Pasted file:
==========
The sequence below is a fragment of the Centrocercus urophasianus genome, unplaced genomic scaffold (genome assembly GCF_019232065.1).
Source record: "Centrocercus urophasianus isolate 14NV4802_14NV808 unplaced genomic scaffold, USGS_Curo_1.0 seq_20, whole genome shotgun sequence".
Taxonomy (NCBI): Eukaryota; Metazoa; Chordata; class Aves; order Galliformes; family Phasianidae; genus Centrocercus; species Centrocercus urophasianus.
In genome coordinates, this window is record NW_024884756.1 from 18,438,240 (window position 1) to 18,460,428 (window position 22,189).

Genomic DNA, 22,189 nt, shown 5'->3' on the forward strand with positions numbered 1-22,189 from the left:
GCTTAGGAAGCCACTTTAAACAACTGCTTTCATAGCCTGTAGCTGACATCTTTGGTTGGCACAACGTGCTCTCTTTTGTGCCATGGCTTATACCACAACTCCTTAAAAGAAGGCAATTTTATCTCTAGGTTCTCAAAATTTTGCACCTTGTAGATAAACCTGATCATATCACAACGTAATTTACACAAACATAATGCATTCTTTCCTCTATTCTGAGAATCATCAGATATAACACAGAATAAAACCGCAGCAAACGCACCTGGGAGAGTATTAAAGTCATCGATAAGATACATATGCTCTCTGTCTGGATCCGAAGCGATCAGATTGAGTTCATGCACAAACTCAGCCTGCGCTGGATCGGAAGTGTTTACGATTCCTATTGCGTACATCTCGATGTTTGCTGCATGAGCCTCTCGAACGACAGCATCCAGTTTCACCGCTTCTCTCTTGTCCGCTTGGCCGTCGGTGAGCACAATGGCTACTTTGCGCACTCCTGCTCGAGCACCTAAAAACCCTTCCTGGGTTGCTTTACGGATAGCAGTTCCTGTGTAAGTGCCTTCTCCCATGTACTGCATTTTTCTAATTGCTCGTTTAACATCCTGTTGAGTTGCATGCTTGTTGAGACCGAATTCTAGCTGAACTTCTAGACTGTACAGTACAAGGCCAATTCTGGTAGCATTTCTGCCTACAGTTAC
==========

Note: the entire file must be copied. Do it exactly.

The sequence below is a fragment of the Centrocercus urophasianus genome, unplaced genomic scaffold (genome assembly GCF_019232065.1).
Source record: "Centrocercus urophasianus isolate 14NV4802_14NV808 unplaced genomic scaffold, USGS_Curo_1.0 seq_20, whole genome shotgun sequence".
Taxonomy (NCBI): Eukaryota; Metazoa; Chordata; class Aves; order Galliformes; family Phasianidae; genus Centrocercus; species Centrocercus urophasianus.
In genome coordinates, this window is record NW_024884756.1 from 18,438,240 (window position 1) to 18,460,428 (window position 22,189).

Genomic DNA, 22,189 nt, shown 5'->3' on the forward strand with positions numbered 1-22,189 from the left:
GCTTAGGAAGCCACTTTAAACAACTGCTTTCATAGCCTGTAGCTGACATCTTTGGTTGGCACAACGTGCTCTCTTTTGTGCCATGGCTTATACCACAACTCCTTAAAAGAAGGCAATTTTATCTCTAGGTTCTCAAAATTTTGCACCTTGTAGATAAACCTGATCATATCACAACGTAATTTACACAAACATAATGCATTCTTTCCTCTATTCTGAGAATCATCAGATATAACACAGAATAAAACCGCAGCAAACGCACCTGGGAGAGTATTAAAGTCATCGATAAGATACATATGCTCTCTGTCTGGATCCGAAGCGATCAGATTGAGTTCATGCACAAACTCAGCCTGCGCTGGATCGGAAGTGTTTACGATTCCTATTGCGTACATCTCGATGTTTGCTGCATGAGCCTCTCGAACGACAGCATCCAGTTTCACCGCTTCTCTCTTGTCCGCTTGGCCGTCGGTGAGCACAATGGCTACTTTGCGCACTCCTGCTCGAGCACCTAAAAACCCTTCCTGGGTTGCTTTACGGATAGCAGTTCCTGTGTAAGTGCCTTCTCCCATGTACTGCATTTTTCTAATTGCTCGTTTAACATCCTGTTGAGTTGCATGCTTGTTGAGACCGAATTCTAGCTGAACTTCTAGACTGTACAGTACAAGGCCAATTCTGGTAGCATTTCTGCCTACAGTTAC